Wahhabi theology is very precise in its creed or Aqeedah where the Quran and Hadith are the only fundamental and authoritative texts taken with the understanding of the Salaf. Hadith however in Wahhabi books is not taken from the Prophet but from his companions who came to existence years after him. Commentaries and "the examples of the early Muslim community (Ummah) and the four Rightly Guided Caliphs (AD 632–661)" known as Athar narrations are used to support these texts, hence the name of the school of theology given as Athari, but are not considered independently authoritative.
Ibn Abd al-Wahhab further explains in his book Kitab al-Tawhid, which draws directly on material from the Quran and the narrations of the Prophet, that worship in Islam includes conventional acts of worship such as the five daily prayers; fasting; Dua (supplication); Istia'dha (seeking protection or refuge); Ist'ana (seeking help), and Istigatha to Allah (seeking benefits and calling upon Allah alone). Therefore, making du'a or calling upon anyone or anything other than God, or seeking supernatural help and protection that is only befitting of a divine being from something other than Allah alone are acts of "shirk" and contradict the tenets of Tawhid.[page needed] Ibn Abd al-Wahhab further explains that Muhammad during his lifetime tried his utmost to identify and repudiate all actions that violated these principles.[page needed]
The most important of these commentaries are those by Ibn Abd al-Wahhab in particular his book Kitab al-Tawhid, and the works of Ibn Taymiyyah. Ibn Abd al-Wahhab was a follower of Ahmad ibn Hanbal's school of fiqh (Islamic jurisprudence) like most in Nejd at the time, but "was opposed to any of the schools (Madh'hab) being taken as an absolute and unquestioned authority".[page needed]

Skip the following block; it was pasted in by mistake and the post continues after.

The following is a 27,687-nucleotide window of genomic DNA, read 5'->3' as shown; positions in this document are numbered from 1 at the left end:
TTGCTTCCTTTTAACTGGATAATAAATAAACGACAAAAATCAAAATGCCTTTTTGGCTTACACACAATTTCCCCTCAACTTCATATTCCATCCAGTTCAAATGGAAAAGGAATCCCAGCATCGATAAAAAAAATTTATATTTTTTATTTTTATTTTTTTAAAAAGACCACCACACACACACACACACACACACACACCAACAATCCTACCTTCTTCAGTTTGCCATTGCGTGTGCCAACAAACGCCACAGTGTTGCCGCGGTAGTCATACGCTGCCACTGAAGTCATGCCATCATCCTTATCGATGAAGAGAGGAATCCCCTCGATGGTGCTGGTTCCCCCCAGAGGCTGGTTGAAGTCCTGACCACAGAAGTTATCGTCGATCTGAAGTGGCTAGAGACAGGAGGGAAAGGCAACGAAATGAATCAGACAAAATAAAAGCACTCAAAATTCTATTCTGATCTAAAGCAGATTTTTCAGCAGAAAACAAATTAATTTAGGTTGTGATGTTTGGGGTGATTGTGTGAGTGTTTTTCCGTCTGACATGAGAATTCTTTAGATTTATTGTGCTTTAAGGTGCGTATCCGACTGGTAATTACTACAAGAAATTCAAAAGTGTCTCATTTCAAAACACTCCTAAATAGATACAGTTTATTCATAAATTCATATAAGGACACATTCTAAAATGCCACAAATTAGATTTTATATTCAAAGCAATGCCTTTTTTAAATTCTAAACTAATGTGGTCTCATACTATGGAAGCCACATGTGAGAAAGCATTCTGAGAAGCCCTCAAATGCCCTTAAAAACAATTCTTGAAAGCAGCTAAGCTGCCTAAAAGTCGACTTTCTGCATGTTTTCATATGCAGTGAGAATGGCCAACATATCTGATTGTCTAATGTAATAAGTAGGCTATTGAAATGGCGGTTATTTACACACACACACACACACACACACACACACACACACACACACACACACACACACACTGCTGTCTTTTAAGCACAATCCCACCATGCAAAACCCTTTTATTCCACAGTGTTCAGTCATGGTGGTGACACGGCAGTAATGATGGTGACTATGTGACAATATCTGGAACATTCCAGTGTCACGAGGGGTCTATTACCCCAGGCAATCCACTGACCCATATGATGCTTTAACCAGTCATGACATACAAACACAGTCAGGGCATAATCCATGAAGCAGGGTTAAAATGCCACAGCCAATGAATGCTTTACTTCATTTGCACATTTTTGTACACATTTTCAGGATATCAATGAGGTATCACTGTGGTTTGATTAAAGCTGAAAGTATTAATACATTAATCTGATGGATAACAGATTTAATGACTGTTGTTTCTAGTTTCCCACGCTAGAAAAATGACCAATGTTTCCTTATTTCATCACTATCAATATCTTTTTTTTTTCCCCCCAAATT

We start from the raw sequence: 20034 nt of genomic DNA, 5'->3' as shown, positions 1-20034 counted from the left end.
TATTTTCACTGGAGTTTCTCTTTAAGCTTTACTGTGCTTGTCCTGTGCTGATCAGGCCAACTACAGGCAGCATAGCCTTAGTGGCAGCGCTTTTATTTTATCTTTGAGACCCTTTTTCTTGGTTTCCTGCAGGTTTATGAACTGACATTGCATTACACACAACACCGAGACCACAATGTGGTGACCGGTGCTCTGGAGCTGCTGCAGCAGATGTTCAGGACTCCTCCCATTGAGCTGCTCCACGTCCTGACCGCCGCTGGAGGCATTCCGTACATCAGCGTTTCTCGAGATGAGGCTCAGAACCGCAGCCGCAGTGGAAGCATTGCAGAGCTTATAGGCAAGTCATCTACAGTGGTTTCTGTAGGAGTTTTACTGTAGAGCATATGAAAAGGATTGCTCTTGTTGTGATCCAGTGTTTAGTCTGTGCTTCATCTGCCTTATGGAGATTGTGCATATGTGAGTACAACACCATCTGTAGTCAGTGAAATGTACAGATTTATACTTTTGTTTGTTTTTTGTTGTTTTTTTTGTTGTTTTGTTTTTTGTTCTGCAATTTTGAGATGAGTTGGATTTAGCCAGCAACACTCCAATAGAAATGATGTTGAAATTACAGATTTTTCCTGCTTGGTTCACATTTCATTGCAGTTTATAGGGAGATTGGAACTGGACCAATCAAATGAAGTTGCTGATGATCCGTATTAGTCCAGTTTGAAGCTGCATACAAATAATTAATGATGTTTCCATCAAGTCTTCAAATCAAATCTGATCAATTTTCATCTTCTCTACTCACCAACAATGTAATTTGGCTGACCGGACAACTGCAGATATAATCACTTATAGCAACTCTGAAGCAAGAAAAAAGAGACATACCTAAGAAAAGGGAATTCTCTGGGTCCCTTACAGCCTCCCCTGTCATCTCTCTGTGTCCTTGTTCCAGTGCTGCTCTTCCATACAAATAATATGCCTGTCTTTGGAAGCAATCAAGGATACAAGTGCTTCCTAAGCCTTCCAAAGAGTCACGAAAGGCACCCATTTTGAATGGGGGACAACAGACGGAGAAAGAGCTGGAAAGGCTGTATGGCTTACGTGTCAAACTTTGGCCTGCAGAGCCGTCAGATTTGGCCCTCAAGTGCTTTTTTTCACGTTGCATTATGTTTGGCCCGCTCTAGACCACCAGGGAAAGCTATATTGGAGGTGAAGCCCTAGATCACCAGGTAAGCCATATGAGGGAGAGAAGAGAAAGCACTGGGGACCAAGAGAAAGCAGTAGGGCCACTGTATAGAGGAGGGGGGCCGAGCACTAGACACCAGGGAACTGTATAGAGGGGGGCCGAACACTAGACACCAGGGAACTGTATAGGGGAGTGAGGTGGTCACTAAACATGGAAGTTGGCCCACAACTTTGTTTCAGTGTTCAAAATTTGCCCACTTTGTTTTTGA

However Ibn Abd al-Wahhab did not totally condemn taqlid, or blind adherence, only at scholarly level in the face of a clear evidence or proof from a hadeeth or Qur'anic text. Although Wahhabis are associated with the Hanbali school, early disputes did not center on fiqh and the belief that Wahhabism was borne of Hanbali thought has been called a "myth".
Wahhabi beliefs leave no space for tolerance or acceptance of any other religion other than Wahhabism. Amb. Winsor (chairman and owner of the American Chemical Services Company) describes Wahhabism as Sunni Theofascism that imposes its beliefs on others by force.
Condemnation of "priests" and other religious leaders